Professional sales tips: the most famous sale techniques

Posted on:  April 16,2019  Author: Admin

There are numerous mind-blowing techniques used for persuasion or sales and marketing, and stories about things that can be done which range from psychological pricing to creating messages of happiness or freedom connected to the products.

Yet the best thing is finding a win-win for both parties. Have them help you. And listening instead of selling is always helpful. People will express what they need and if you can provide it you will make the deal. Just be honest about the possibilities of your product/service and the things that can't be done.

Still, if you'd like to receive some professional sales tips and have an overview of the most famous sale techniques, here are some of them:

  1. "Foot in the door" (aka The Ben Franklin Effect) This is a tactic in which you get a person to agree to a large request by first setting them up by having that person agree to a modest request. An example: you want to ask for something very big to someone. You start by asking a smaller version of it, then you ask for a possible upgrade sometime later. In his autobiography, Franklin explains how he dealt with the animosity of a rival legislator when he served in the Pennsylvania legislature in the 18th century:"Having heard that he had in his library a certain very scarce and curious book, I wrote a note to him, expressing my desire of perusing that book and requesting he would do me the favour of lending it to me for a few days. He sent it immediately, and I return'd it in about a week with another note, expressing strongly my sense of the favour. When we next met in the House, he spoke to me (which he had never done before), and with great civility; and he ever after manifested a readiness to serve me on all occasions, so that we became great friends, and our friendship continued to his death".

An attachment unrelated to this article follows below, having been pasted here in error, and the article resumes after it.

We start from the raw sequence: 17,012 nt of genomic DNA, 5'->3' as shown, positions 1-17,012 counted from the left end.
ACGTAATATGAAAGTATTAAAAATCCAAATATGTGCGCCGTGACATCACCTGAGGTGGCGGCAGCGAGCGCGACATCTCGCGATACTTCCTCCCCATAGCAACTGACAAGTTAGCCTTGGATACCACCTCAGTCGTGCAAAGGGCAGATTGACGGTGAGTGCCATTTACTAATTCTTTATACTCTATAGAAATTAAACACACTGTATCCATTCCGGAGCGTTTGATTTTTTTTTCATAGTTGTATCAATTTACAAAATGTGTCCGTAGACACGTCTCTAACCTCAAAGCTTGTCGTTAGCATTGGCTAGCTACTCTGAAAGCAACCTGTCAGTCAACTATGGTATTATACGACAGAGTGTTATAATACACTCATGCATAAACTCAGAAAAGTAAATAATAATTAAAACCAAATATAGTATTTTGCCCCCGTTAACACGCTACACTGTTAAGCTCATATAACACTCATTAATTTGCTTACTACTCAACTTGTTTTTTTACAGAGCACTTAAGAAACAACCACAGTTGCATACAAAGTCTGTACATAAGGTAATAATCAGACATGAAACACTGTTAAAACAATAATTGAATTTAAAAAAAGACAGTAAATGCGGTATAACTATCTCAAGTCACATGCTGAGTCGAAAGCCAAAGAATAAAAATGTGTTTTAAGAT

2. "Door in the face": this is the opposite of the previous, by which we start by asking a grand request which will surely be rejected, then you ask for the one smaller and more reasonable request that you actually want.
  3. "Low-ball": this technique suggests you offer the subject something at a lower rate, only to increase the price at the last moment. The buyer is more likely to comply with this price change since they feel a mental agreement to a contract has occurred.
  4. "Ingratiation": This technique is as old as the world is and quite intuitive as well: it means making someone to like you through flattery, conformity in opinions, and then offer what you're selling without making them feel like you are using them. It is particularly effective in the workplace and when dealing with someone who is experiencing situations of low esteem and stress.
  5. "Norm of reciprocity": the favour-return technique. If someone feels that they owe you, they will definitely agree with you more likely. Small gestures do add up, no matter how small. The only thing here is that they have to notice what you did and it is special only if it doesn't happen on a regular basis.
  6. "Neuro-Linguistic Programming": This controversial technique has been discredited and is not just properly related to the sales field, but it can provide some very important insights, so we will dedicate an article specifically to it. It’s a technique of layering subtle meaning into spoken or written language so that you can implant suggestions into a person’s unconscious mind without them knowing what you’re doing.
  7. "Emotional selling". Sales are ruled by emotions and this technique suggests you to use the power of psychology to succeed in promoting your product.

We would like to finish suggesting you the following as your Holiday Books:

And if you trust your sale techniques, then why don't you challenge them with an amazing new media sales job?

 

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